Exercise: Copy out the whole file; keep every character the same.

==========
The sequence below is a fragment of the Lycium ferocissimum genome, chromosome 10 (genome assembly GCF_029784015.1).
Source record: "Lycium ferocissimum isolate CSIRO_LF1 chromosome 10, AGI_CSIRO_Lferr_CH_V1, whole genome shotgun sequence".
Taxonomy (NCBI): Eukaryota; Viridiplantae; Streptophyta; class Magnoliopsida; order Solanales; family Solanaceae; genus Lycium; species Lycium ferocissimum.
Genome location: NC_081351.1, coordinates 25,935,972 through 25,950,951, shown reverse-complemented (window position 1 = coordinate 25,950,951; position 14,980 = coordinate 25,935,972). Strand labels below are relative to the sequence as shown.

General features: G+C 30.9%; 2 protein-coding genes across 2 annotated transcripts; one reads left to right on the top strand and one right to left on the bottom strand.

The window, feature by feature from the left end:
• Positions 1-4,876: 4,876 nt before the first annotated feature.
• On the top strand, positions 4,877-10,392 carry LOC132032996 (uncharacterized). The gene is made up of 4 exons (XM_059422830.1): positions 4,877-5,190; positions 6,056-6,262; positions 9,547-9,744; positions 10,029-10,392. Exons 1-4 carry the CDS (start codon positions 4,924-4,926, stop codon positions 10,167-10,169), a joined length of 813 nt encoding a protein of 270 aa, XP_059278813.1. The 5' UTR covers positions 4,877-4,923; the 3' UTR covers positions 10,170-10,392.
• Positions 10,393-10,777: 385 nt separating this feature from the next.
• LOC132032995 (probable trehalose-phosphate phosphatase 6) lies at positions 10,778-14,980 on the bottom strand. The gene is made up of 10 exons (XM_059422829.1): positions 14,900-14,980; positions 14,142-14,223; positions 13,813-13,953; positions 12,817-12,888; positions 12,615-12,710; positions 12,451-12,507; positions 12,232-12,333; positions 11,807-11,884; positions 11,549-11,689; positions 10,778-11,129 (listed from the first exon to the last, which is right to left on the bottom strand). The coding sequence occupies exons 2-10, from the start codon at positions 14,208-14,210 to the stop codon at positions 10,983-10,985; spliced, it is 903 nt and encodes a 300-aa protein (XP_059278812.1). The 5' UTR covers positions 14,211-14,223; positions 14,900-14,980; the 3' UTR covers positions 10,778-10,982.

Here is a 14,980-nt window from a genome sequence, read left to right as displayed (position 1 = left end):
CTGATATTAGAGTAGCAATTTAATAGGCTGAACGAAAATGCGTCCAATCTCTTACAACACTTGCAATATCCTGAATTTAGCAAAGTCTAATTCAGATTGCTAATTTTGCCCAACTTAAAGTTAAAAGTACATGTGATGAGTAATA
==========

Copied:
The sequence below is a fragment of the Lycium ferocissimum genome, chromosome 10 (genome assembly GCF_029784015.1).
Source record: "Lycium ferocissimum isolate CSIRO_LF1 chromosome 10, AGI_CSIRO_Lferr_CH_V1, whole genome shotgun sequence".
Taxonomy (NCBI): Eukaryota; Viridiplantae; Streptophyta; class Magnoliopsida; order Solanales; family Solanaceae; genus Lycium; species Lycium ferocissimum.
Genome location: NC_081351.1, coordinates 25,935,972 through 25,950,951, shown reverse-complemented (window position 1 = coordinate 25,950,951; position 14,980 = coordinate 25,935,972). Strand labels below are relative to the sequence as shown.

General features: G+C 30.9%; 2 protein-coding genes across 2 annotated transcripts; one reads left to right on the top strand and one right to left on the bottom strand.

The window, feature by feature from the left end:
• Positions 1-4,876: 4,876 nt before the first annotated feature.
• On the top strand, positions 4,877-10,392 carry LOC132032996 (uncharacterized). The gene is made up of 4 exons (XM_059422830.1): positions 4,877-5,190; positions 6,056-6,262; positions 9,547-9,744; positions 10,029-10,392. Exons 1-4 carry the CDS (start codon positions 4,924-4,926, stop codon positions 10,167-10,169), a joined length of 813 nt encoding a protein of 270 aa, XP_059278813.1. The 5' UTR covers positions 4,877-4,923; the 3' UTR covers positions 10,170-10,392.
• Positions 10,393-10,777: 385 nt separating this feature from the next.
• LOC132032995 (probable trehalose-phosphate phosphatase 6) lies at positions 10,778-14,980 on the bottom strand. The gene is made up of 10 exons (XM_059422829.1): positions 14,900-14,980; positions 14,142-14,223; positions 13,813-13,953; positions 12,817-12,888; positions 12,615-12,710; positions 12,451-12,507; positions 12,232-12,333; positions 11,807-11,884; positions 11,549-11,689; positions 10,778-11,129 (listed from the first exon to the last, which is right to left on the bottom strand). The coding sequence occupies exons 2-10, from the start codon at positions 14,208-14,210 to the stop codon at positions 10,983-10,985; spliced, it is 903 nt and encodes a 300-aa protein (XP_059278812.1). The 5' UTR covers positions 14,211-14,223; positions 14,900-14,980; the 3' UTR covers positions 10,778-10,982.

Here is a 14,980-nt window from a genome sequence, read left to right as displayed (position 1 = left end):
CTGATATTAGAGTAGCAATTTAATAGGCTGAACGAAAATGCGTCCAATCTCTTACAACACTTGCAATATCCTGAATTTAGCAAAGTCTAATTCAGATTGCTAATTTTGCCCAACTTAAAGTTAAAAGTACATGTGATGAGTAATA